In April 2005, annual growth rates for jobs in JavaServer Faces, Struts, and Ruby on Rails were all at about 0%. Today, Struts' growth rate still hovers around 0%, but JSF and Rails have taken off. At the end of 2007, both JSF and Rails were growing at a rate of between 400-500% annually (according to indeed.com).
JSF has passed the adoption tipping point, and is now the Java-based framework of choice, as is evidenced by its ecosystem. From vendors such as MyEclipse and RedHat to open source projects such as Seam, Facelets, and Ajax4JSF, JSF is where the action is.
Come see why JSF is so popular. In this code- and demo-intensive session, I'll show you the fundamentals of JSF.
Prerequisite: Some knowledge of Java-based web applications, such as Struts, is a plus, but is not required. If you have a significant experience with JSF, you probably already know most of what's covered in this session.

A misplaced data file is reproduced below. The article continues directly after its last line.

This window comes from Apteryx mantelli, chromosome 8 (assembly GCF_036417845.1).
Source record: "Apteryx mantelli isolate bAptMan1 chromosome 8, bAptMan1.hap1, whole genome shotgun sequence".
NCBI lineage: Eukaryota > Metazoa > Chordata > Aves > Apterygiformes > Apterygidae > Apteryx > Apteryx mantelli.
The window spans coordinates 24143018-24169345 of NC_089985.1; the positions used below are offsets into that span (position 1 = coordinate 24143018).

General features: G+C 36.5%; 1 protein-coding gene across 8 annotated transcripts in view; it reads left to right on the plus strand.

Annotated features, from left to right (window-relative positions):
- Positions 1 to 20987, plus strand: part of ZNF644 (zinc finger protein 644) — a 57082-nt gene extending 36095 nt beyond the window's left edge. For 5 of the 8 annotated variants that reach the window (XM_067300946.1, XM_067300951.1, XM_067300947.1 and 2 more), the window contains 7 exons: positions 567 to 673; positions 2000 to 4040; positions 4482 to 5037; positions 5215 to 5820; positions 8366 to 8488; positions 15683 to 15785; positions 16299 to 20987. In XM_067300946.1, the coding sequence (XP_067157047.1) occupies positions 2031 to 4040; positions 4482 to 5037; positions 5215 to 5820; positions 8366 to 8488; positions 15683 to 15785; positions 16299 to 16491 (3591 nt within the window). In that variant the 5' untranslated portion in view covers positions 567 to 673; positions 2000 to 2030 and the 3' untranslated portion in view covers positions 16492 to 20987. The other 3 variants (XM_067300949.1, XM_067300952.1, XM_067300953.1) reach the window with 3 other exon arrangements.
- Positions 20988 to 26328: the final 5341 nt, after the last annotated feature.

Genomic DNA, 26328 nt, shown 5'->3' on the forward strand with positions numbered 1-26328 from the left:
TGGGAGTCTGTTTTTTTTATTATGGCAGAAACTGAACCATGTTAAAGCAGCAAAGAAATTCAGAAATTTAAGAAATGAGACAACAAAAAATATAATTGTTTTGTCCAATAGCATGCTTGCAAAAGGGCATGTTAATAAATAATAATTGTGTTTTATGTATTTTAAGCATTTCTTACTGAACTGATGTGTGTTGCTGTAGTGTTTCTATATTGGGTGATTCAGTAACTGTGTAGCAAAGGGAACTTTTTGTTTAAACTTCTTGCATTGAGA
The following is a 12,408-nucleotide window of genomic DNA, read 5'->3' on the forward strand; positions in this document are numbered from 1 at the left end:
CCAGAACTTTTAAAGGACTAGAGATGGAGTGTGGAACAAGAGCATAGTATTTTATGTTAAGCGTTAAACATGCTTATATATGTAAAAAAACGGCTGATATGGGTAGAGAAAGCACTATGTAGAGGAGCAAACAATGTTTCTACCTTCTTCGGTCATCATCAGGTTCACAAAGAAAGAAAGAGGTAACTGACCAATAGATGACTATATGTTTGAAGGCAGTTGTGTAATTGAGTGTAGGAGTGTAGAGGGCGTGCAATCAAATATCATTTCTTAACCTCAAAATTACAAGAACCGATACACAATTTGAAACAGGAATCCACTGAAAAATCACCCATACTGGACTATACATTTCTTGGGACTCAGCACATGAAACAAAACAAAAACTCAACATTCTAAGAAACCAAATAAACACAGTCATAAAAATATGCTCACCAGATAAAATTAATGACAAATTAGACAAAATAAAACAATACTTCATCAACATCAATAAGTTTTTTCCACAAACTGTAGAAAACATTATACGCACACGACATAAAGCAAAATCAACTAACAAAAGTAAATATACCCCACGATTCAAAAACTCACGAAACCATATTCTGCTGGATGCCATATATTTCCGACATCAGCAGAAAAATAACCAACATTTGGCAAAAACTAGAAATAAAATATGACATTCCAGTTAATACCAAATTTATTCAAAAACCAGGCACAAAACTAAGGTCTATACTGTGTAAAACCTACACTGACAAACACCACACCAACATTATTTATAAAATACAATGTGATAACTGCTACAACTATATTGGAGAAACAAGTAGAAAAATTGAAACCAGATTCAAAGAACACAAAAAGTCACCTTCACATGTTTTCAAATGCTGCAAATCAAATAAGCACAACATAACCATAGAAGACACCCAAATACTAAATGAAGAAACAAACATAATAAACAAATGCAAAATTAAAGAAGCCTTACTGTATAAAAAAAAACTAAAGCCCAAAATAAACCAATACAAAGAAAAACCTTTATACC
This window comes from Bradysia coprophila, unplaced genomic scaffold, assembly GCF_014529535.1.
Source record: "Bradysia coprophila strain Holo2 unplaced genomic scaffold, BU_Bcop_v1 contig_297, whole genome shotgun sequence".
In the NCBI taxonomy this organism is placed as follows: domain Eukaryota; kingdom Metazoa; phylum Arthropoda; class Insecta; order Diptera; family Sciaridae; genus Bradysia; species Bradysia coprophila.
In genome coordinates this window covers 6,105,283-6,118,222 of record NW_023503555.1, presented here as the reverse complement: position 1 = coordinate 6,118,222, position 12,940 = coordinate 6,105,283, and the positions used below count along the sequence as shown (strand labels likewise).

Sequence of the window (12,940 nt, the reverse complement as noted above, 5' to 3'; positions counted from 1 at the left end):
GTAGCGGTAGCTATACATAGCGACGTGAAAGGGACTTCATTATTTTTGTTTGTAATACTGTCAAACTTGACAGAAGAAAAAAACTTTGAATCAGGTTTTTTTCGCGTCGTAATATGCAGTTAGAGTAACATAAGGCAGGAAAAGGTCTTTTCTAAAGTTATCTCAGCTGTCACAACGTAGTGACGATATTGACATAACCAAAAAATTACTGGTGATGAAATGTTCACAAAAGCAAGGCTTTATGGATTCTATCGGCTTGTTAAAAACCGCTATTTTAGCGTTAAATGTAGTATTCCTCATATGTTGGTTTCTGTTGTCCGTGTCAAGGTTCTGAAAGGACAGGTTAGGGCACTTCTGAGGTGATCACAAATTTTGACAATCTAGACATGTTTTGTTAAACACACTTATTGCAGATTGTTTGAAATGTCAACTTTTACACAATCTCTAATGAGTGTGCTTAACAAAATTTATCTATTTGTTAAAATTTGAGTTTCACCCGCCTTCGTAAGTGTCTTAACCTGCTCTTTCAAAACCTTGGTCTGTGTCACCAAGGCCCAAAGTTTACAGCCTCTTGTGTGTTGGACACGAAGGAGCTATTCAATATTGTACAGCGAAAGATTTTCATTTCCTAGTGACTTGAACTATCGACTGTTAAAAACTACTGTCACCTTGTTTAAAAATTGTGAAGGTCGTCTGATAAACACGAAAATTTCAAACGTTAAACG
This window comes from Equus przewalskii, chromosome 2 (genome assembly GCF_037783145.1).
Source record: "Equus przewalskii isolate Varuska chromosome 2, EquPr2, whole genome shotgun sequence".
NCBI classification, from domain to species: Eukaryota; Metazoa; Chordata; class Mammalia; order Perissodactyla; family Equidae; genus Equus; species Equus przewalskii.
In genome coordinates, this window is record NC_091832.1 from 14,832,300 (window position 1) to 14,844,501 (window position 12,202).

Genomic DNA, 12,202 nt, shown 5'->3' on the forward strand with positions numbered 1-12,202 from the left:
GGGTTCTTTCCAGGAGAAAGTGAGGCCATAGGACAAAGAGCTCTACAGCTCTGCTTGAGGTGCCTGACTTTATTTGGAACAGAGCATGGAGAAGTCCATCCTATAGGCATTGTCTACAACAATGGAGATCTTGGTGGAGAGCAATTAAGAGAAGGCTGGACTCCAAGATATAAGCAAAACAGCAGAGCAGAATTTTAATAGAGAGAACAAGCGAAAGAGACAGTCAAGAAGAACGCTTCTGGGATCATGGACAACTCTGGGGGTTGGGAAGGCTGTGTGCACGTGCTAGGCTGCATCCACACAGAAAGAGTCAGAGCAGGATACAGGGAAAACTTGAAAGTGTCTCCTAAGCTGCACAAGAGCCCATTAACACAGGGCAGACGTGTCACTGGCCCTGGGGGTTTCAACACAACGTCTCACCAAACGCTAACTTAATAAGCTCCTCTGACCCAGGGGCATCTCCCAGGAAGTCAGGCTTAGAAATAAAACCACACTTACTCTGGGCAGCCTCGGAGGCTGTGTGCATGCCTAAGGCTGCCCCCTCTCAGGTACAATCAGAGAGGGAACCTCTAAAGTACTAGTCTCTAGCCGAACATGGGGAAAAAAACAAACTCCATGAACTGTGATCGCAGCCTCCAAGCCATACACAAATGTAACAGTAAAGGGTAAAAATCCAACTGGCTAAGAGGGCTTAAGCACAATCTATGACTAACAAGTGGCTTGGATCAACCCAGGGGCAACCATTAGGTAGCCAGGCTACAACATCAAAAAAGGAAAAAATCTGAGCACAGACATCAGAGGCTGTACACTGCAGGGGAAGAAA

User interfaces are usually the most turbulent aspect of an application during development. Constant tinkering with the UI means constant changes to your code, so as a UI developer, you want to minimize the scope and effects of those code changes.
Open-source Java provides two powerful software packages that help you manage UI complexity: Tiles and Sitemesh. Tiles composes webpages from discrete regions of your user interface known as tiles. A tile contains a JSP page for layout and one or more JSP pages for content. Sitemesh decorates webpages with decorators that can be associated with URL patterns. Once you set up your decorators, you can decorate pages that match a decorator's URL pattern.